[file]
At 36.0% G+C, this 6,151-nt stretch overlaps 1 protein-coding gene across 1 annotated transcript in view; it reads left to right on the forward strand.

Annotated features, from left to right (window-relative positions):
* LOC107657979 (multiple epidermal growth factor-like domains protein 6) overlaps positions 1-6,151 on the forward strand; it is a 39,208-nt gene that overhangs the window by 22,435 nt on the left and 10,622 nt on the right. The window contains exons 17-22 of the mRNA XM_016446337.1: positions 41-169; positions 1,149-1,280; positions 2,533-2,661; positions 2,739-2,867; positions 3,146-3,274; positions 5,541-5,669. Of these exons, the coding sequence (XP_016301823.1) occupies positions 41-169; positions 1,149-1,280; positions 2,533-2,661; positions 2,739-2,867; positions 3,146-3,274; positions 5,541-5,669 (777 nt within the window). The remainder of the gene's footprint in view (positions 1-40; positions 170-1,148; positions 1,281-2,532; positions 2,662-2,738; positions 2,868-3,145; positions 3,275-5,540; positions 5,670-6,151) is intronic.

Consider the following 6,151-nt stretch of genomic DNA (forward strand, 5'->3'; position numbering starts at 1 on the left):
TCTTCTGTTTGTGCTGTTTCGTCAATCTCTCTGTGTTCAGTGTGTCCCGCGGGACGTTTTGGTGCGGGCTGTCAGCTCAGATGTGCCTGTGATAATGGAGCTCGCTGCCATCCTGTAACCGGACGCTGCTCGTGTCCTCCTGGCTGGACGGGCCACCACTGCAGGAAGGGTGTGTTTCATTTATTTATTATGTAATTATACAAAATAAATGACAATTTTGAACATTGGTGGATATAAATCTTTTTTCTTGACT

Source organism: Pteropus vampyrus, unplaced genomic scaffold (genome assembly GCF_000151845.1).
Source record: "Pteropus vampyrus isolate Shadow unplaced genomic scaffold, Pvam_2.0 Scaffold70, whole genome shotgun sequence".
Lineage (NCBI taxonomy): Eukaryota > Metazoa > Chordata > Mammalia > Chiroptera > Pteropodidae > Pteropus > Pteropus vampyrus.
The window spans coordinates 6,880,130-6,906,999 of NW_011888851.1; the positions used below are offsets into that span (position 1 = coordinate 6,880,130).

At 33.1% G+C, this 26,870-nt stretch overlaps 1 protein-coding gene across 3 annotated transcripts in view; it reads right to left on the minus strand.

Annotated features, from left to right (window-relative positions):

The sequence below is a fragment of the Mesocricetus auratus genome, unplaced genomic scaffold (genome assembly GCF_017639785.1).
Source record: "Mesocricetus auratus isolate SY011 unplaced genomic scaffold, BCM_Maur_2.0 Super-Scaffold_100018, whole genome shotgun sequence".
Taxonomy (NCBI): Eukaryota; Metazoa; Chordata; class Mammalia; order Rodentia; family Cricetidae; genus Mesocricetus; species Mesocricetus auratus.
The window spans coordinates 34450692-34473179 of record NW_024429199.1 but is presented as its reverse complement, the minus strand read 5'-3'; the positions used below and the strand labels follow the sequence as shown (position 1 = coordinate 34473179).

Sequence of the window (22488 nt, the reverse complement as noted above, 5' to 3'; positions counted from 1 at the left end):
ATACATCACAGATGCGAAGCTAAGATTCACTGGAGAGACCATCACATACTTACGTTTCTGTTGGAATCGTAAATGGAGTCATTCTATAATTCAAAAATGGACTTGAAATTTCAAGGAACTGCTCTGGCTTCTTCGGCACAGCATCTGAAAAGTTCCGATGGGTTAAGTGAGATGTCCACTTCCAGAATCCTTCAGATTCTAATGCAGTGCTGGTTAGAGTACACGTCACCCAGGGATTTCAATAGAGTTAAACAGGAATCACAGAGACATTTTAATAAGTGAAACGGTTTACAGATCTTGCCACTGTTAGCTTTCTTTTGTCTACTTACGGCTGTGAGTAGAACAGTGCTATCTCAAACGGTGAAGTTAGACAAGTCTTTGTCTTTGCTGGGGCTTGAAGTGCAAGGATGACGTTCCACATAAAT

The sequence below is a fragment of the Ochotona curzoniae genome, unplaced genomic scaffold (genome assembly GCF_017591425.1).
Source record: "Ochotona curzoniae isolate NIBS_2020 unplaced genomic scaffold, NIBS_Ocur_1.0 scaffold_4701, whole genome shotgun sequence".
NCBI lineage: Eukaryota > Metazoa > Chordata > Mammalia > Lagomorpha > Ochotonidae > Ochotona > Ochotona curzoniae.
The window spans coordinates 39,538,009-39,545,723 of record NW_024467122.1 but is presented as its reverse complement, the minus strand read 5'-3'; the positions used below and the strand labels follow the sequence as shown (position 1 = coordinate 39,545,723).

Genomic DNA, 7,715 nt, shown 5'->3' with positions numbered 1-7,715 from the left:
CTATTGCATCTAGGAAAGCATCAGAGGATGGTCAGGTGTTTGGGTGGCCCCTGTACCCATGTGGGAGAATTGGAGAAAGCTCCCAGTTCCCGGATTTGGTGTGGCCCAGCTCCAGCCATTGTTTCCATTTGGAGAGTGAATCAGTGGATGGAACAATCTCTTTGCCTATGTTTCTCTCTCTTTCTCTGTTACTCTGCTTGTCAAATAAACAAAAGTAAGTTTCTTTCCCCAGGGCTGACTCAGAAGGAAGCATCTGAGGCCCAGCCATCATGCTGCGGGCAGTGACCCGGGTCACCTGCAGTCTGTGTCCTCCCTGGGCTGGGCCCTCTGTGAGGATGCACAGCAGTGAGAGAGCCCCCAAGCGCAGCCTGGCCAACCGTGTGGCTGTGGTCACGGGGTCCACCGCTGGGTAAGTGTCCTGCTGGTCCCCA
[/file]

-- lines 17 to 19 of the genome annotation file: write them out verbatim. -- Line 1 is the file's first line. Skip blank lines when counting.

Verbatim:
ATACATCACAGATGCGAAGCTAAGATTCACTGGAGAGACCATCACATACTTACGTTTCTGTTGGAATCGTAAATGGAGTCATTCTATAATTCAAAAATGGACTTGAAATTTCAAGGAACTGCTCTGGCTTCTTCGGCACAGCATCTGAAAAGTTCCGATGGGTTAAGTGAGATGTCCACTTCCAGAATCCTTCAGATTCTAATGCAGTGCTGGTTAGAGTACACGTCACCCAGGGATTTCAATAGAGTTAAACAGGAATCACAGAGACATTTTAATAAGTGAAACGGTTTACAGATCTTGCCACTGTTAGCTTTCTTTTGTCTACTTACGGCTGTGAGTAGAACAGTGCTATCTCAAACGGTGAAGTTAGACAAGTCTTTGTCTTTGCTGGGGCTTGAAGTGCAAGGATGACGTTCCACATAAAT

The sequence below is a fragment of the Ochotona curzoniae genome, unplaced genomic scaffold (genome assembly GCF_017591425.1).
Source record: "Ochotona curzoniae isolate NIBS_2020 unplaced genomic scaffold, NIBS_Ocur_1.0 scaffold_4701, whole genome shotgun sequence".